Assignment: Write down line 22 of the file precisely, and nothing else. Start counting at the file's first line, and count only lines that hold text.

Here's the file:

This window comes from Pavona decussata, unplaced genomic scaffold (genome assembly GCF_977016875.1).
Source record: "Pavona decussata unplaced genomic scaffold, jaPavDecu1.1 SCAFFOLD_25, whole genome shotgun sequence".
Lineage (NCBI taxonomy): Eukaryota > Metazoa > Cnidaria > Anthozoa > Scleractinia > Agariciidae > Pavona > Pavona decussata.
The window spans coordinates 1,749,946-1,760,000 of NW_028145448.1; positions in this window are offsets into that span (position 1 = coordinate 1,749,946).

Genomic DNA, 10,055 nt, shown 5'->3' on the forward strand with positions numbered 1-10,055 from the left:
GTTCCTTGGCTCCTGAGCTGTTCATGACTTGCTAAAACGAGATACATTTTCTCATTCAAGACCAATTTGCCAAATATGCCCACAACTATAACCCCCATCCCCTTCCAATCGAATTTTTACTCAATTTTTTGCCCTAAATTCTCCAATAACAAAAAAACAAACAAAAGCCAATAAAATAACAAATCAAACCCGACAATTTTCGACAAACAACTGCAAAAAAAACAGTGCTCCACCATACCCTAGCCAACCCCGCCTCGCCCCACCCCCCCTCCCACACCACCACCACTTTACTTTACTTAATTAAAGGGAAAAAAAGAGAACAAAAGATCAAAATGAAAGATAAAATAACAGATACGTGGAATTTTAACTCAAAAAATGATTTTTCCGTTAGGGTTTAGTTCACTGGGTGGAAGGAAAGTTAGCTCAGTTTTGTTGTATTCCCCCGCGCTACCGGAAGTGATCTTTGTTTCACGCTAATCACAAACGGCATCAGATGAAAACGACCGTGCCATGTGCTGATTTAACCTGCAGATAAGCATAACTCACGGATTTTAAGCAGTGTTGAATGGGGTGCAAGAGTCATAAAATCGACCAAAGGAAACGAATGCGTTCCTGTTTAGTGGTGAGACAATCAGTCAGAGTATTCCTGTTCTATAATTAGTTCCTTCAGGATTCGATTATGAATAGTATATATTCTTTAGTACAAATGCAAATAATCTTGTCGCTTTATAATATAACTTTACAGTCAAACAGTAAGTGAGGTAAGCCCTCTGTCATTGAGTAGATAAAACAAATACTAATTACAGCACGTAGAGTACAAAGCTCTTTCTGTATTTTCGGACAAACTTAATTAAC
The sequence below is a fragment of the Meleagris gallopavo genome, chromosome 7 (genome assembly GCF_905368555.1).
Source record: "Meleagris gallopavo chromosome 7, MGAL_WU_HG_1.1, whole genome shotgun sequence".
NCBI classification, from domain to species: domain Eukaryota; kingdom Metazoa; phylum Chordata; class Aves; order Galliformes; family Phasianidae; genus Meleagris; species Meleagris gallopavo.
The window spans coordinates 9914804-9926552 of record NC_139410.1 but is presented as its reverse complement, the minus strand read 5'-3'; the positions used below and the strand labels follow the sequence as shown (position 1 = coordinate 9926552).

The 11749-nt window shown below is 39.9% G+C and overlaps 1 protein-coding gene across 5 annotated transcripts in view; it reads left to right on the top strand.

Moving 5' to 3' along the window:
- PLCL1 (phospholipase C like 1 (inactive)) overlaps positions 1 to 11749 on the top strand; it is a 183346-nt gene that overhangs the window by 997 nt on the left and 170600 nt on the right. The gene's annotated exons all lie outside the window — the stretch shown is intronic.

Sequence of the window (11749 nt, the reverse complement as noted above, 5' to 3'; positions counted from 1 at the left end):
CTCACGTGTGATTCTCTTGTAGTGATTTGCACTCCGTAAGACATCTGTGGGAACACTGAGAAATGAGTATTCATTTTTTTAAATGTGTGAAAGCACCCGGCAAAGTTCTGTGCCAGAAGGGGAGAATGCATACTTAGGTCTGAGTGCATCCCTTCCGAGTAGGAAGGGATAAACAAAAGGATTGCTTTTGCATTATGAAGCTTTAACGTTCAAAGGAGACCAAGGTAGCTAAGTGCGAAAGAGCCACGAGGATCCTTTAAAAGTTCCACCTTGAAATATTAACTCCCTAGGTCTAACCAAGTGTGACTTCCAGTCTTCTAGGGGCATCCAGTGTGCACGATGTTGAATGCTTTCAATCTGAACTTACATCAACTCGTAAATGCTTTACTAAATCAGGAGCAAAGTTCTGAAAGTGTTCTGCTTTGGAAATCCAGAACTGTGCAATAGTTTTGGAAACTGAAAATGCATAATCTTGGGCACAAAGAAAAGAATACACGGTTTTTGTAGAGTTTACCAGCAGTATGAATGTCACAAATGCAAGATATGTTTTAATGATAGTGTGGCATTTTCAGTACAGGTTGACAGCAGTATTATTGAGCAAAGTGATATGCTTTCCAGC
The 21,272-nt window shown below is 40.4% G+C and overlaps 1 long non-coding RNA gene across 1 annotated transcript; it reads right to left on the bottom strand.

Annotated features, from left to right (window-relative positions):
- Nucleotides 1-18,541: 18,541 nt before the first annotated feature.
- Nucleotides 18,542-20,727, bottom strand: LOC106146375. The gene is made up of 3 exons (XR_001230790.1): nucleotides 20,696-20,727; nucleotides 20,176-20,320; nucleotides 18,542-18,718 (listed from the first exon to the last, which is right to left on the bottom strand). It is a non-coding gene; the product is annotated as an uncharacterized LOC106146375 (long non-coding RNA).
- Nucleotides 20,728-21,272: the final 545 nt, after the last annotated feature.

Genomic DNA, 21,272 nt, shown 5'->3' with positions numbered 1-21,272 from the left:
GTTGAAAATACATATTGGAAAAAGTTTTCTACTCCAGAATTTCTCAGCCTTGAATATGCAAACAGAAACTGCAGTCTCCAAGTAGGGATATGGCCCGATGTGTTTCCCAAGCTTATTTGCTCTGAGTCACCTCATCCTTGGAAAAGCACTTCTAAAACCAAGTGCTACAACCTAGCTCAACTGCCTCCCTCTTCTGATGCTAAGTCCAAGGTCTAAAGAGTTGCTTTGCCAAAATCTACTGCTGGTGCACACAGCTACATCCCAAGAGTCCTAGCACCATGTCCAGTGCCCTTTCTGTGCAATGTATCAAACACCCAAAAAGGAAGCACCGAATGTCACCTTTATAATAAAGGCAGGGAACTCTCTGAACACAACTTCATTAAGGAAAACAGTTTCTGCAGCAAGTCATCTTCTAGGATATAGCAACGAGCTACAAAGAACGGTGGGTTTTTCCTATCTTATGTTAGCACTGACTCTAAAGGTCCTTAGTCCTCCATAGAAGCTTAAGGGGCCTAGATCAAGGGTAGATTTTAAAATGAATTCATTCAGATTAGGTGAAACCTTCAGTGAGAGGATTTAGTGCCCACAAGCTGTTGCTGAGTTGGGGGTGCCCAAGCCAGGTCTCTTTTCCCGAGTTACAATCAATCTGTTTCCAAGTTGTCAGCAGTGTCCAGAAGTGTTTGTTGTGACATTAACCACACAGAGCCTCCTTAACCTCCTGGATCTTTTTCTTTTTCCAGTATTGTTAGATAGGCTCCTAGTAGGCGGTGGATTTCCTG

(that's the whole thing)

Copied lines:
GTTGAAAATACATATTGGAAAAAGTTTTCTACTCCAGAATTTCTCAGCCTTGAATATGCAAACAGAAACTGCAGTCTCCAAGTAGGGATATGGCCCGATGTGTTTCCCAAGCTTATTTGCTCTGAGTCACCTCATCCTTGGAAAAGCACTTCTAAAACCAAGTGCTACAACCTAGCTCAACTGCCTCCCTCTTCTGATGCTAAGTCCAAGGTCTAAAGAGTTGCTTTGCCAAAATCTACTGCTGGTGCACACAGCTACATCCCAAGAGTCCTAGCACCATGTCCAGTGCCCTTTCTGTGCAATGTATCAAACACCCAAAAAGGAAGCACCGAATGTCACCTTTATAATAAAGGCAGGGAACTCTCTGAACACAACTTCATTAAGGAAAACAGTTTCTGCAGCAAGTCATCTTCTAGGATATAGCAACGAGCTACAAAGAACGGTGGGTTTTTCCTATCTTATGTTAGCACTGACTCTAAAGGTCCTTAGTCCTCCATAGAAGCTTAAGGGGCCTAGATCAAGGGTAGATTTTAAAATGAATTCATTCAGATTAGGTGAAACCTTCAGTGAGAGGATTTAGTGCCCACAAGCTGTTGCTGAGTTGGGGGTGCCCAAGCCAGGTCTCTTTTCCCGAGTTACAATCAATCTGTTTCCAAGTTGTCAGCAGTGTCCAGAAGTGTTTGTTGTGACATTAACCACACAGAGCCTCCTTAACCTCCTGGATCTTTTTCTTTTTCCAGTATTGTTAGATAGGCTCCTAGTAGGCGGTGGATTTCCTG